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Obama To Unveil Comprehensive Climate Change Plan

  • Heather Maher

U.S. President Barack Obama

U.S. President Barack Obama

WASHINGTON -- U.S. President Barack Obama will announce a comprehensive plan to address the cause and effects of climate change in a major speech.

At a briefing ahead of his scheduled speech on June 25, senior administration officials said Obama will issue a Presidential Memorandum ordering multiple government agencies to take action on a number of fronts.

They include new reductions in carbon emissions and an increase in fuel-efficiency standards for heavy vehicles and buildings.

The agencies will be directed to work with farmers, local officials, and hospitals across the country to prepare for more severe droughts, forest fires, and storms thought to be a result of climate change.

One senior official said Obama feels an urgency to act on behalf of "future generations."

The president made the threat of climate change a centerpiece of his State of the Union speech following his 2012 reelection and vowed to take action before leaving office in 2017.

White House officials said he decided to act on his own because Congress has failed to pass comprehensive legislation on the matter. But they stressed that the directives in the Presidential Memorandum "rely on existing authority."

The most controversial directive is likely to be an order to the Environmental Protection Agency (EPA) to develop new limits for carbon emissions at both existing and new coal-fired power plants. Until now, the administration has rebuffed calls from environmental groups to regulate existing plants, choosing to focus its efforts on newly-constructed plants.

'Aggressive Conversations'

Administration officials said Obama will urge EPA officials to have "aggressive conversations" and "robust engagement with states, labor leaders, industry, [nongovernmental organizations], and other stakeholders at the front end" of the process to develop the new limits.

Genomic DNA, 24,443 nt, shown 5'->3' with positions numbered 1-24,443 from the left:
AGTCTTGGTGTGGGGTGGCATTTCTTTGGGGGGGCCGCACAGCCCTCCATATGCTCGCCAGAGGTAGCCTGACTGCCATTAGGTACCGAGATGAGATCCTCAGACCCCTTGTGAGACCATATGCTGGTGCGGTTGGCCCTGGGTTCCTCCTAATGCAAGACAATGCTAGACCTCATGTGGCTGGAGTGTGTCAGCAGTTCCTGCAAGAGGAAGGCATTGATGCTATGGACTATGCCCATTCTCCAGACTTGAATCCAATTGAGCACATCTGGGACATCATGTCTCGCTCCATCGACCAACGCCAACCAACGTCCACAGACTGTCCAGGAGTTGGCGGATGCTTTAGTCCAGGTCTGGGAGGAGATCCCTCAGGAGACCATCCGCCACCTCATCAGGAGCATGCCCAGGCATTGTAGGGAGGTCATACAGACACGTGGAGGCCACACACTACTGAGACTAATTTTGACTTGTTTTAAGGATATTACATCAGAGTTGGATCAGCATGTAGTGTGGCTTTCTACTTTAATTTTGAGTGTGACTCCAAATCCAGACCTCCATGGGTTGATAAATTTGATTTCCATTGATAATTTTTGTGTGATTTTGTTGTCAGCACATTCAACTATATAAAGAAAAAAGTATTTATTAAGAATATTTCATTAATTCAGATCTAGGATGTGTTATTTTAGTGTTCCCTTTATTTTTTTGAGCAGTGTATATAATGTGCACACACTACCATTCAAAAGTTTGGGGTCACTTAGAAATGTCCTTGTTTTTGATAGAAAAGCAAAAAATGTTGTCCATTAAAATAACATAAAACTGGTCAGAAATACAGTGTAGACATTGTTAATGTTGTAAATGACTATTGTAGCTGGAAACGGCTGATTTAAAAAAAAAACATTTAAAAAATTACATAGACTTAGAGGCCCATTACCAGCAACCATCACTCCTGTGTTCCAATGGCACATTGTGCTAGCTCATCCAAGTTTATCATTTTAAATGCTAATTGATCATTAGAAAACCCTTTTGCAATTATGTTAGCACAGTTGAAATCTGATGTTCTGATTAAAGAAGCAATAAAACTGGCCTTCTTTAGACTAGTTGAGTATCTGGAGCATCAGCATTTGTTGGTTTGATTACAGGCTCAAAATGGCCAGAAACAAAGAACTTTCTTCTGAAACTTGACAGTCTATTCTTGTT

"We believe firmly that those conversations will allow us to develop a rule that provides common sense rules of the road and has industry support," one official said. "Today we already set limits for arsenic, mercury, and lead, but let power plants release as much carbon as they want."

Under the memorandum, the Transportation Department would work with the auto industry to increase fuel-efficiency standards for trucks and buses. The Agriculture Department would be tasked with helping farmers and ranchers avoid the catastrophic effect on food prices brought on by droughts and floods, and the Housing and Urban Development Department would be directed to ensure that new taxpayer-funded structures are strong enough to sustain the damaging winds and ocean surges of "super storms."

Weather disasters cost the United States $110 billion in 2012, according to the National Oceanic Atmospheric Administration – the second costliest year on record since 1980, when amounts were first tracked. Only 2005 – the year of Hurricane Katrina -- cost more.

Obama’s plan will also make up to $8 billion available in loan guarantees for the development and deployment of new forms of clean and renewable energy. Officials said the use of solar, geothermal, and wind power has doubled since Obama took office in 2009.

Internationally, he plans to lead an effort to lower trade barriers for goods produced with clean energy and to call for an end to U.S. financing of most coal-fired power plants overseas.